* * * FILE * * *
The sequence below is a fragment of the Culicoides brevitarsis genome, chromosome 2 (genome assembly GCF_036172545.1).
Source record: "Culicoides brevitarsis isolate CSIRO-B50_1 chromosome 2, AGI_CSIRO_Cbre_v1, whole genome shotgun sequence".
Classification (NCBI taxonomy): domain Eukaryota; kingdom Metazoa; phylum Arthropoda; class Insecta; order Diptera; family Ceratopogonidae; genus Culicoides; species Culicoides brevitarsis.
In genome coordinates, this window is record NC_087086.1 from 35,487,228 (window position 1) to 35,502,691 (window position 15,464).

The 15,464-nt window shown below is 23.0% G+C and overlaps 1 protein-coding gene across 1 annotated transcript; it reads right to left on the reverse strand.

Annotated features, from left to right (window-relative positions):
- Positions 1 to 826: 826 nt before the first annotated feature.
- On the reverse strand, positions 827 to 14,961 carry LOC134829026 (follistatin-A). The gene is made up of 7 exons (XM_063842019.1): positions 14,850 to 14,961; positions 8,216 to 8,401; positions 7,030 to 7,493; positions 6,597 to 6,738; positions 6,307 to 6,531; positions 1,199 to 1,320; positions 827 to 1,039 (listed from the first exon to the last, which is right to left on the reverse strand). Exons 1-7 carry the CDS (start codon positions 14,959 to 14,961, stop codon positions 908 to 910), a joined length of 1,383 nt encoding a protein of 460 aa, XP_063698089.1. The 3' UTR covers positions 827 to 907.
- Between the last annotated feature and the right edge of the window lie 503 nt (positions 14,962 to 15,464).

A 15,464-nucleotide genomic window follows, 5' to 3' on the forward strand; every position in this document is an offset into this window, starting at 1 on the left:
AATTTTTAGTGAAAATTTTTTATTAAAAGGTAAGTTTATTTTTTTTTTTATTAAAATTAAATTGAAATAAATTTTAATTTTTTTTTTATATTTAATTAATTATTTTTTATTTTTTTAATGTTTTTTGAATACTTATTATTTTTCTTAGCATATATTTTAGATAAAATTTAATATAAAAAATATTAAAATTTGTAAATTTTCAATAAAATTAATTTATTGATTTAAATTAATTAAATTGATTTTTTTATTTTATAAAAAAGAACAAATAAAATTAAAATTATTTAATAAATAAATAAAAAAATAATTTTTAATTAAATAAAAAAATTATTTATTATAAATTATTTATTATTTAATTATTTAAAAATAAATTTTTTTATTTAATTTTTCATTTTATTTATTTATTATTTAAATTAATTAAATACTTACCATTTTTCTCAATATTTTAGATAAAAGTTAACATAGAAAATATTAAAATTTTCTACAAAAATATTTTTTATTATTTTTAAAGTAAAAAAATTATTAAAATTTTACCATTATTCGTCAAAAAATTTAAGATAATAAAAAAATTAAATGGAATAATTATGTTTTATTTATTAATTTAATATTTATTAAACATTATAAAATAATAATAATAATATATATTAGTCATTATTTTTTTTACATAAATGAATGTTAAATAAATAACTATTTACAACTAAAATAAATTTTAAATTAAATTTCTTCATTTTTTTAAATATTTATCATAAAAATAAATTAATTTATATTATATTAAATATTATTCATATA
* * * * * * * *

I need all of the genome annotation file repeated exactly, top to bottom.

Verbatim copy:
The sequence below is a fragment of the Culicoides brevitarsis genome, chromosome 2 (genome assembly GCF_036172545.1).
Source record: "Culicoides brevitarsis isolate CSIRO-B50_1 chromosome 2, AGI_CSIRO_Cbre_v1, whole genome shotgun sequence".
Classification (NCBI taxonomy): domain Eukaryota; kingdom Metazoa; phylum Arthropoda; class Insecta; order Diptera; family Ceratopogonidae; genus Culicoides; species Culicoides brevitarsis.
In genome coordinates, this window is record NC_087086.1 from 35,487,228 (window position 1) to 35,502,691 (window position 15,464).

The 15,464-nt window shown below is 23.0% G+C and overlaps 1 protein-coding gene across 1 annotated transcript; it reads right to left on the reverse strand.

Annotated features, from left to right (window-relative positions):
- Positions 1 to 826: 826 nt before the first annotated feature.
- On the reverse strand, positions 827 to 14,961 carry LOC134829026 (follistatin-A). The gene is made up of 7 exons (XM_063842019.1): positions 14,850 to 14,961; positions 8,216 to 8,401; positions 7,030 to 7,493; positions 6,597 to 6,738; positions 6,307 to 6,531; positions 1,199 to 1,320; positions 827 to 1,039 (listed from the first exon to the last, which is right to left on the reverse strand). Exons 1-7 carry the CDS (start codon positions 14,959 to 14,961, stop codon positions 908 to 910), a joined length of 1,383 nt encoding a protein of 460 aa, XP_063698089.1. The 3' UTR covers positions 827 to 907.
- Between the last annotated feature and the right edge of the window lie 503 nt (positions 14,962 to 15,464).

A 15,464-nucleotide genomic window follows, 5' to 3' on the forward strand; every position in this document is an offset into this window, starting at 1 on the left:
AATTTTTAGTGAAAATTTTTTATTAAAAGGTAAGTTTATTTTTTTTTTTATTAAAATTAAATTGAAATAAATTTTAATTTTTTTTTTATATTTAATTAATTATTTTTTATTTTTTTAATGTTTTTTGAATACTTATTATTTTTCTTAGCATATATTTTAGATAAAATTTAATATAAAAAATATTAAAATTTGTAAATTTTCAATAAAATTAATTTATTGATTTAAATTAATTAAATTGATTTTTTTATTTTATAAAAAAGAACAAATAAAATTAAAATTATTTAATAAATAAATAAAAAAATAATTTTTAATTAAATAAAAAAATTATTTATTATAAATTATTTATTATTTAATTATTTAAAAATAAATTTTTTTATTTAATTTTTCATTTTATTTATTTATTATTTAAATTAATTAAATACTTACCATTTTTCTCAATATTTTAGATAAAAGTTAACATAGAAAATATTAAAATTTTCTACAAAAATATTTTTTATTATTTTTAAAGTAAAAAAATTATTAAAATTTTACCATTATTCGTCAAAAAATTTAAGATAATAAAAAAATTAAATGGAATAATTATGTTTTATTTATTAATTTAATATTTATTAAACATTATAAAATAATAATAATAATATATATTAGTCATTATTTTTTTTACATAAATGAATGTTAAATAAATAACTATTTACAACTAAAATAAATTTTAAATTAAATTTCTTCATTTTTTTAAATATTTATCATAAAAATAAATTAATTTATATTATATTAAATATTATTCATATA